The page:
The primary condition for a fruitful and rewarding Advent is abandonment and surrender. We must let go of all our mistaken dreams, our conceited poses and arrogant gestures – all the pretenses with which we deceive ourselves and others with. Have you looked in the mirror of your life yet? What is your life preparing for?

The Word Among Us

I have baptized you with water; he will baptize you with the Holy Spirit. Mark 1:8

The Holy Spirit has many purposes. He reveals God’s love to us. He helps us understand Scripture. He teaches us how to live as brothers and sisters. He holds the Church together and moves us to work for the kingdom of God. And so much more! How is the Holy Spirit working in your life?   

Give Us This Day

I am not worthy. Mark 1:7

Worthiness. So many of us are challenged to see ourselves as worthy. John, the great messenger for the coming of the savior, Jesus, explains the inexpressible gift that was coming to all humankind – Christ’s gift of himself. While none is worthy of this wholly unmerited gift, it should, however, be the most precious gift that we seek in our lives. How do you value the gift of Jesus Christ in your life?

Richard Rohr

Kenosis, or self-emptying, is revealed in the Trinity. The Cappadocian Fathers of the fourth century saw that God the Father, who is Love, completely empties God’s self into the Son; the Son empties into the Spirit; and the Spirit empties into the Father. Incarnation flows from this kenosis that is inherent to God’s nature. Jesus’ entire life demonstrates how God loves unconditionally and selflessly.

Jesus had only one “operational mode.” In whatever life circumstance, Jesus always responded with the same motion of self-emptying—or to put it another way, of the same motion of descent: going lower, taking the lower place, not the higher. We as Christians, need to get back to the foundations and the One we follow, Jesus Christ, through a practice of self-emptying and incarnation. These are both key to a deeper connection with our faith.

Reflecting Reflections – Day Six

Living Faith

Though the Lord may give you the bread of adversity and the water of affliction, yet your Teacher will not hide himself any more, but your eyes shall see your Teacher. And when you turn to the right or when you turn to the left, your ears shall hear a word behind you, saying, “This is the way; walk in it.’ Isaiah 30:20-21

We are challenged to always follow the Lord’s way, especially in times of difficulty. In these times, when the wind is fiercely in our face, we struggle and battle to get through it on our own. But the Lord is telling us to lean into him by simply turning our back to the wind, and feeling him behind us, pushing us along, ever so gently.

Henri Nouwen

It is a land the Lord your God cares for; the eyes of the Lord your God are continually on it from the beginning of the year to the end.  Deuteronomy 11: 12 (NIV)

Both Henri and Pope Francis speak eloquently of how we are brothers and sisters with all of creation. How do you care for and reflect the beauty and majesty of God’s creation?


At the sight of the crowds, his heart was moved with pity. Matthew 9:36

God bends down to care for the lowly. He sees and cares for all of us. He seeks to transform us in and through his love. In this way, he became human and came to us, in love, as a child in need of love. Who are you reaching out and loving today?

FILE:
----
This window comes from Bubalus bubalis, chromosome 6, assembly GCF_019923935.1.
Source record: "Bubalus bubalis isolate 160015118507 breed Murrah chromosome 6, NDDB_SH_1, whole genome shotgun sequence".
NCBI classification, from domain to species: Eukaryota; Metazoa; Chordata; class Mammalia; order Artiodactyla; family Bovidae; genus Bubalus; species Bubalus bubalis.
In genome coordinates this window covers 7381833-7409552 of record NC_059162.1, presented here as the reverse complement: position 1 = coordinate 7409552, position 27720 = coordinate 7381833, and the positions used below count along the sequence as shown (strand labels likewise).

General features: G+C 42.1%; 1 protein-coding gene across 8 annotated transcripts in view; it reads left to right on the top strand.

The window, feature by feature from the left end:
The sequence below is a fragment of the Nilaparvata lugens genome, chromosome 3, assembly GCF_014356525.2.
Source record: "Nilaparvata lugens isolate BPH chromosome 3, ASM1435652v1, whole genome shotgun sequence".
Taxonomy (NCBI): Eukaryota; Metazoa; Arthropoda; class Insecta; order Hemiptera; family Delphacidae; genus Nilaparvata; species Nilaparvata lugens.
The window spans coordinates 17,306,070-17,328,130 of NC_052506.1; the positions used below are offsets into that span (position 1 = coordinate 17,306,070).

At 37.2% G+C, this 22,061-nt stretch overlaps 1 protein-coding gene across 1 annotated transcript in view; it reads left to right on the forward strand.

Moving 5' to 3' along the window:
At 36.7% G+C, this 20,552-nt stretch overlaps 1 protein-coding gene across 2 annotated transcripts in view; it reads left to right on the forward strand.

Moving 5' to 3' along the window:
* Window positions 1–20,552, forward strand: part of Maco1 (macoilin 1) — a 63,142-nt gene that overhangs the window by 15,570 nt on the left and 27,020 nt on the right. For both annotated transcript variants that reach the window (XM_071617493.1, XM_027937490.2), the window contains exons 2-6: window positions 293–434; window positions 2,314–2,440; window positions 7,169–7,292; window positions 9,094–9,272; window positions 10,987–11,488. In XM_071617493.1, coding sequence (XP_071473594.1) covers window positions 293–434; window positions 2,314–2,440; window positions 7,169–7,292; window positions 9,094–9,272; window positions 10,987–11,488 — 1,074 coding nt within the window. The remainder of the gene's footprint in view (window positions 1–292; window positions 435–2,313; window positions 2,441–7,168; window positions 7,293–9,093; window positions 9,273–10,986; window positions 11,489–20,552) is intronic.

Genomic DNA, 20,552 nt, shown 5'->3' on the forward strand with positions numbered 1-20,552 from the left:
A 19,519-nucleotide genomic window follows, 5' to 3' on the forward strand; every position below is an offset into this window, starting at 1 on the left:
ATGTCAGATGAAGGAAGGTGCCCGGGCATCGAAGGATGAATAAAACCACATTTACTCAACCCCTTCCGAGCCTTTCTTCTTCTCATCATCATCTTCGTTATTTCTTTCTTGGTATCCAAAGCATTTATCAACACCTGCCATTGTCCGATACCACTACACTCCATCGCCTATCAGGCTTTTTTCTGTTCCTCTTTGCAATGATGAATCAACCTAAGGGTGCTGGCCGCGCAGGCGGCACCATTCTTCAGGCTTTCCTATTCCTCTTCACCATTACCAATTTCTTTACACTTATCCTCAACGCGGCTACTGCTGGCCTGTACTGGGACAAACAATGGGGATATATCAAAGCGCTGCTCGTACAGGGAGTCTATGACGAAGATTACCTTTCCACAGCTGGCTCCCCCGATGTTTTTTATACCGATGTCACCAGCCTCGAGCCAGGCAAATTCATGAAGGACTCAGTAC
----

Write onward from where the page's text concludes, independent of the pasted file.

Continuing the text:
The Word Among Us

Go to the lost sheep. Matthew 10:6

How many are lost in this world? What are they searching for? Where can they find true happiness? These real questions are surrounding so many in this world. Today’s reading is asking us to both tell our story of our joy and happiness, and to also be that example of Christ love to others.  

Give Us This Day

The harvest is abundant but the laborers are few. Matthew 10:37

Jesus is not only calling the disciples, he is calling us! To do God’s work, we must be open to being guided and nourished by the Spirit of God.

In a world that is despairing, in a world where violence and hatred have reared their ugly heads, what work are we called to do so that the love of God reigns? What preparation do we need to bring healing to a sin-sick world? Through prayer and being open to the Spirit, we are being prepared for the work of making a better world.

Richard Rohr

Love is the outflowing way that we must relate to God and to everything [because everything flows from God] and the outflowing way we must relate to each individual person.

Practicing Right Speech, Right Action, Right Livelihood, and Right Diligence expands our realm of conscious freedom to choose love. God cannot and will not give us any gift that we do not want and freely choose—usually again and again.

Reflecting Reflections – Day Two

Henri Nouwen

“Father, into your hands I commit my Spirit” Luke 23:46

Letting go of someone we love can be incredibly painful. How do remain faithful to His will and yet understand at a certain point it’s time to let go and let God? We will be faced in life with one of the toughest decision ever, to say: “Do not be afraid … I love you, God loves you … it’s time for you to go in peace. … I won’t cling to you any longer … I set you free to go home … go gently, go with my love.” Saying this from our heart is a true gift. It is the greatest gift love can give. But it’s hard, really hard, It’s only through the strength I receive from Him that I have the courage to be this messenger.

Living Faith

“But a shoot shall sprout from the stump of Jesse, and from his roots a bud shall blossom.” Isaiah 11:1